(Jonathan Nackstrand/AFP via Getty Images)
Amid the lockdown, which is gradually lifting, most of us have been spending a lot of time at home. That means relying heavily on the internet to work, shop, do video calls with family and friends and stream TV shows.
As we’ve previously reported, that can have a pretty big carbon footprint, thanks to the energy-guzzling data centres that power the internet and the cooling needed to keep them from overheating.
Data centres worldwide are expected to consume up to 651 terawatt hours of electricity this year — almost the same amount that Canada’s entire energy sector produces.
But data centres are trying to go greener. Big companies such as Amazon, Microsoft, Apple and Google have made commitments to carbon neutrality. And there’s evidence the industry as a whole is improving.
Here’s a look at some of the ways they’re doing that.
Using renewable energy
Obviously, harnessing wind or solar energy, for example, cuts down on the carbon emitted from power usage.
Both Google and Apple say they run their data centres on 100 per cent renewable energy. Amazon says it plans to go 100 per cent renewable by 2030, up from 40 per cent in 2019. And Microsoft announced in January that it aims to remove more carbon from the atmosphere than it emits by 2030, partly by investing in carbon capture technologies.
But this is a trend even among smaller companies. For example, Canadian data centre provider Estruxture promotes its use of hydroelectric power from Hydro-Québec and says it focuses on maximizing its efficiency and minimizing the environmental impact of its data centres.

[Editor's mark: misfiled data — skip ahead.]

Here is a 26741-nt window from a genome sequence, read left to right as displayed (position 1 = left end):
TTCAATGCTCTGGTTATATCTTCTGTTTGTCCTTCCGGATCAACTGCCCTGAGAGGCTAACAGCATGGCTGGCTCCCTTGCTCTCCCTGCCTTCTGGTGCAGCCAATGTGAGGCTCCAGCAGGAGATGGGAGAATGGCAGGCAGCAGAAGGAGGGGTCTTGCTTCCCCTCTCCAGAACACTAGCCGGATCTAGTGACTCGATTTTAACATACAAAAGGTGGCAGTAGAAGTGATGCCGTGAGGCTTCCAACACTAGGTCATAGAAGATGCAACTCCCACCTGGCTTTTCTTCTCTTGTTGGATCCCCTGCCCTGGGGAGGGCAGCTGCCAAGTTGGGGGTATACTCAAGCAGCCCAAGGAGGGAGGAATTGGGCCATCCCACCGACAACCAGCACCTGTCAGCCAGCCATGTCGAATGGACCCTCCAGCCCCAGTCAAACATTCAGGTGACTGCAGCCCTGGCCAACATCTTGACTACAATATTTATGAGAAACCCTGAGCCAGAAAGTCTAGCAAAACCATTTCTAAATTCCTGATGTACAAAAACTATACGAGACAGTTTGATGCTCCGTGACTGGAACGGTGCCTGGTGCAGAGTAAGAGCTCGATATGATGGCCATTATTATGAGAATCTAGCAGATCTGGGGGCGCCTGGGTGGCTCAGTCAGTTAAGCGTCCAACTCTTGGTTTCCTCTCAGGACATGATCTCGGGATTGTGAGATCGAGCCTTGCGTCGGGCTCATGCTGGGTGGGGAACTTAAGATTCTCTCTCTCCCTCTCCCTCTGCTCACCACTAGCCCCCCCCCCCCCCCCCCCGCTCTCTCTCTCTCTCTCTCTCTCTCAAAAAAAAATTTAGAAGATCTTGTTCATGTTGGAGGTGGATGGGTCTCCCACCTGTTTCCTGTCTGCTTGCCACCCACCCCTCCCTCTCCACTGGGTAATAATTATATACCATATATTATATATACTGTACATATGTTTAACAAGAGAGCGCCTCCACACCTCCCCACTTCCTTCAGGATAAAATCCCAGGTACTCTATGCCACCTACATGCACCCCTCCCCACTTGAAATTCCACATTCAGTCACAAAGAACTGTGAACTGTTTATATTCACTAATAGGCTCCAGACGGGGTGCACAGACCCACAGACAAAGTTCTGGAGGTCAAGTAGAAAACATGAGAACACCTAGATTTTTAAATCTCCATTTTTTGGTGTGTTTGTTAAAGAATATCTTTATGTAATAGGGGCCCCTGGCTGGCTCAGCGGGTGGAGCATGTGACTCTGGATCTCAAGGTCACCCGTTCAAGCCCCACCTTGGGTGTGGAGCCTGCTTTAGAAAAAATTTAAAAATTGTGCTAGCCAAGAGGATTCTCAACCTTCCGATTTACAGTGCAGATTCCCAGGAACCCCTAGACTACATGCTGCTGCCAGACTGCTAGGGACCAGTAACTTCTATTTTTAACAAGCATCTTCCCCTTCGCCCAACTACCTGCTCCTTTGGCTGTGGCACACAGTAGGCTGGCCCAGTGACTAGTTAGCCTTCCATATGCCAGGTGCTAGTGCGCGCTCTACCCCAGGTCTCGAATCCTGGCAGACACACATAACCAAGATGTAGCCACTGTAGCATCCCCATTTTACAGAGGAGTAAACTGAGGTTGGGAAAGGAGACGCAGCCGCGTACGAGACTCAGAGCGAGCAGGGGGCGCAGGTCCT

Greener cooling methods
According to the Uptime Institute, an advisory organization on IT service, some of the following cooling methods were behind the dramatic increases in average data centre energy efficiency that happened between 2007 and 2013. They include:
- Separating hot and cold air, which eliminates hot spots and allows cooling systems to be safely set to a higher temperature.
- “Free air cooling,” which uses cooler outside temperatures to chill water for the cooling system. Many data centres are now being located in cooler climates to take advantage of this.
Some data centres also use cold water for cooling, such as Frontier Networks, which uses Lake Ontario water to cool its Toronto data centre, and the bank DNB in Norway, which uses water from a nearby fjord.
Around the world, including Canada, waste heat from data centres is being captured to heat homes and offices, as well as greenhouses and swimming pools. That reduces the net energy consumption of the data centre and the facility it’s heating.
More efficient technology
Using more energy-efficient server equipment can also make a big difference. That was one of the strategies used by IBM’s Canadian Leadership Data Centre in Barrie, Ont., which earned LEED gold certification from the Canada Green Building Council in 2014.
Many big companies such as Google and Amazon have improved efficiency by deploying “hyperscale” data centres, which are larger, more specialized and more efficient than traditional server farms.
Meanwhile, some technology companies, such as Ottawa-based Ranovus, aim to boost the speed and capacity of data transfers, reducing the amount of energy required to move the same amount of data.
For now, data centres use only half the electricity that’s being used for transport worldwide — and most of us haven’t been burning a lot of fuel for that lately. SOURCE
— Emily Chung